• I suppose part of the attraction of formally adopting a CRDT (i.e. ensuring that the implementation meets required conditions) is that it then provides guarantees. I’m not sure how I’d approach testing of concurrent edits otherwise, given the edge cases.
  • I’m quite curious to see the performance of this approach and how it scales. It seems like storing and loading operation logs for each recipe will run into similar problems as with media kraken, and continue stress testing solid server performance…

Looking forward to the next update on your RSS feed :slight_smile:

Ok, that’s cool. So maybe it is a real CRDT after all :D.

I heard him talking about the server having a node, but I didn’t realize it was only a message buffer (or I forgot about it xD). That annotated repo looks useful, I’ll take a look.

Yes, this is already taken care of in Soukai, in theory. Every time Soukai makes an update, it deletes previous properties before adding the new ones, and if it tries to delete a property that doesn’t exist (meaning, that it was changed by someone else) it’ll throw an error.

Now, I say “in theory” because I haven’t really tested this too much, and ideally I’d like to use Etags with the If-Match header instead.

About tombstones, something I don’t like about CRDTs is that data is kept forever, so if I delete a resource I’ll delete it for real. I’ll see how to handle that in the UI if there’s any conflicts.

Yes I looked at automerge, but I think it’s too complex for my use-case (I’m already second-guessing if I should be using CRDTs at all). And I think it’d be a lot harder to implement that in Solid (I’d need to store the automerge metadata on the POD). At least for the first version, I don’t think I’ll go beyond a LWW map.

Since I’ll have the entire history, I may add something in the UI to see the history so that information is not lost and users can “fix the merge” manually. But to be honest, I’m not sure if I’ll do even that in the first version.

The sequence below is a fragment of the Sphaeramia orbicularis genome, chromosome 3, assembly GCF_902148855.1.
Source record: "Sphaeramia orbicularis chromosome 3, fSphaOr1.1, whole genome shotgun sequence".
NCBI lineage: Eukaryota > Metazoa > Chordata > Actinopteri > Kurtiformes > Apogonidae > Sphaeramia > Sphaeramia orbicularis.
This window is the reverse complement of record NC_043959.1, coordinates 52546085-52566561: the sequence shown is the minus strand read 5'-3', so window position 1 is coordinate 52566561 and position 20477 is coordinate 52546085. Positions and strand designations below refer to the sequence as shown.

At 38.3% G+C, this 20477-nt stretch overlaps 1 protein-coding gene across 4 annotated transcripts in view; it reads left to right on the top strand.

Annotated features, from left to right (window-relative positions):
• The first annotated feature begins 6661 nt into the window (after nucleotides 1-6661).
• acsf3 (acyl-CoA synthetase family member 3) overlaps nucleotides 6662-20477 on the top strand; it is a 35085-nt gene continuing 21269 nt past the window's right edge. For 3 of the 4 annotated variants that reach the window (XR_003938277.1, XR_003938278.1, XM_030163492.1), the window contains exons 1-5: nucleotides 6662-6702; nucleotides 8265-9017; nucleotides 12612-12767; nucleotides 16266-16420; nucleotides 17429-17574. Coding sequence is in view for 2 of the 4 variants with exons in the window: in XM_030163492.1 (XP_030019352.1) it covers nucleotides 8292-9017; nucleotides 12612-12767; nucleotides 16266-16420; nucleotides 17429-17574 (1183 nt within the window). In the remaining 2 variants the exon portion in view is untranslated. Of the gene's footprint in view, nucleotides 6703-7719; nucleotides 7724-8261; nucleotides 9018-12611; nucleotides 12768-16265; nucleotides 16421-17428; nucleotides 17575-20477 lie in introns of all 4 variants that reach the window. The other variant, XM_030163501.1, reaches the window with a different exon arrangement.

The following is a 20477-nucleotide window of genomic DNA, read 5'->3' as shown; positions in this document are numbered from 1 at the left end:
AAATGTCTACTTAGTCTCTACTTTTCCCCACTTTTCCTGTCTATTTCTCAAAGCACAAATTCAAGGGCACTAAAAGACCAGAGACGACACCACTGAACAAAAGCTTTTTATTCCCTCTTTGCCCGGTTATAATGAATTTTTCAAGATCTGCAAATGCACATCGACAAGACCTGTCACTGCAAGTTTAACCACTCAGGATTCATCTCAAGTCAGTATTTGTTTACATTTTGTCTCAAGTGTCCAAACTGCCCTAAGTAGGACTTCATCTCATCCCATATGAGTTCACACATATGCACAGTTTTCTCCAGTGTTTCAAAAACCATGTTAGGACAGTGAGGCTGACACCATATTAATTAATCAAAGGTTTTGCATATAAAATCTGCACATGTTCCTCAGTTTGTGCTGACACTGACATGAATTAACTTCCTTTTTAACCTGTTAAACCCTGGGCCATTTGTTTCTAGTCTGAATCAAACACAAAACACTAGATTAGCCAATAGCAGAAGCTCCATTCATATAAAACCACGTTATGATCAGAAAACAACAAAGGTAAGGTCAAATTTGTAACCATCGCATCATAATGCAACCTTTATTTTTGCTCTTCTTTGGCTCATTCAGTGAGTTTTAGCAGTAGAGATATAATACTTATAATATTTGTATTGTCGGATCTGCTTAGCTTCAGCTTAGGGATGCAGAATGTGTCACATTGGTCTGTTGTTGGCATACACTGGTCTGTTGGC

Indeed. One of the biggest problems in Media Kraken, for me, is the initial loading that takes ages (on mobile). Following this new approach, that initial loading will still take place, but It’ll happen on the background so I’ll be able to use the application instantly. This is actually my biggest motivation for going offline-first, I don’t really experience connectivity issues. But I think it’s cool to take it all the way to offline-first :).

Thanks!

In case you’re curious, yesterday I published a video with a proof of concept. Under the hood, that’s already using a Solid POD :). The code is not published anywhere because I hard-coded a lot of things, but it’s cool to see that it works!

Great to see you’re looking into this. I haven’t prototyped anything yet, but I did think about it to some extent. The main conclusion I reached relates to this:

If you want such an approach, you’re going to have to go all in. That is, interoperability is only possible with other apps that also only store commands. You can periodically store snapshots when running into performance issues, but the source of truth is the command history, and any modifications done to the snapshot can and will be discarded unless they’re stored in the command log as well.